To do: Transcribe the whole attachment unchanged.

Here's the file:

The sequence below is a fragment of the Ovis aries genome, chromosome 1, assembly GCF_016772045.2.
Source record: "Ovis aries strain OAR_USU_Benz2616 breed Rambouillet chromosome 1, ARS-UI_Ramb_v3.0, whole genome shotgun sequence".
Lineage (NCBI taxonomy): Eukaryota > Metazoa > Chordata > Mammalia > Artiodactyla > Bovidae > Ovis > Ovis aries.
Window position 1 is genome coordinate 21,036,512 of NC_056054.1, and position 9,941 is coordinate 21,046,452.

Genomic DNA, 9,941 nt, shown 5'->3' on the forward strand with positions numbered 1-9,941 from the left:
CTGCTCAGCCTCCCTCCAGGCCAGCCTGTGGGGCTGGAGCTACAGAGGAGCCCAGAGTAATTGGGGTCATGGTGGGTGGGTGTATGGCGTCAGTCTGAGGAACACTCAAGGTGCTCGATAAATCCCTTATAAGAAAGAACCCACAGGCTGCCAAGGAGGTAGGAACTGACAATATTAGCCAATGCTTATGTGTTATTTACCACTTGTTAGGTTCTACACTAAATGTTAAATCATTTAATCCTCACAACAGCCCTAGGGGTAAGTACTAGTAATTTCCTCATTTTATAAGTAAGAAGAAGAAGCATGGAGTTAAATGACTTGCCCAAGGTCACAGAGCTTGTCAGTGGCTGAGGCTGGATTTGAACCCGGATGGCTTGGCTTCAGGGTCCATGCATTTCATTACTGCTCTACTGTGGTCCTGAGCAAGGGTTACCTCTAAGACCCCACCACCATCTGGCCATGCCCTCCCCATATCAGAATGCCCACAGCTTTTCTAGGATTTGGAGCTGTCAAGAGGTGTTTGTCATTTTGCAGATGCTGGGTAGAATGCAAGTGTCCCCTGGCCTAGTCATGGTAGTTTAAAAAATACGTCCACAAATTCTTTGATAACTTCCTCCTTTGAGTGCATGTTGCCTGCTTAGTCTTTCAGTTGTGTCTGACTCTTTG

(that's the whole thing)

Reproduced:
The sequence below is a fragment of the Ovis aries genome, chromosome 1, assembly GCF_016772045.2.
Source record: "Ovis aries strain OAR_USU_Benz2616 breed Rambouillet chromosome 1, ARS-UI_Ramb_v3.0, whole genome shotgun sequence".
Lineage (NCBI taxonomy): Eukaryota > Metazoa > Chordata > Mammalia > Artiodactyla > Bovidae > Ovis > Ovis aries.
Window position 1 is genome coordinate 21,036,512 of NC_056054.1, and position 9,941 is coordinate 21,046,452.

Genomic DNA, 9,941 nt, shown 5'->3' on the forward strand with positions numbered 1-9,941 from the left:
CTGCTCAGCCTCCCTCCAGGCCAGCCTGTGGGGCTGGAGCTACAGAGGAGCCCAGAGTAATTGGGGTCATGGTGGGTGGGTGTATGGCGTCAGTCTGAGGAACACTCAAGGTGCTCGATAAATCCCTTATAAGAAAGAACCCACAGGCTGCCAAGGAGGTAGGAACTGACAATATTAGCCAATGCTTATGTGTTATTTACCACTTGTTAGGTTCTACACTAAATGTTAAATCATTTAATCCTCACAACAGCCCTAGGGGTAAGTACTAGTAATTTCCTCATTTTATAAGTAAGAAGAAGAAGCATGGAGTTAAATGACTTGCCCAAGGTCACAGAGCTTGTCAGTGGCTGAGGCTGGATTTGAACCCGGATGGCTTGGCTTCAGGGTCCATGCATTTCATTACTGCTCTACTGTGGTCCTGAGCAAGGGTTACCTCTAAGACCCCACCACCATCTGGCCATGCCCTCCCCATATCAGAATGCCCACAGCTTTTCTAGGATTTGGAGCTGTCAAGAGGTGTTTGTCATTTTGCAGATGCTGGGTAGAATGCAAGTGTCCCCTGGCCTAGTCATGGTAGTTTAAAAAATACGTCCACAAATTCTTTGATAACTTCCTCCTTTGAGTGCATGTTGCCTGCTTAGTCTTTCAGTTGTGTCTGACTCTTTG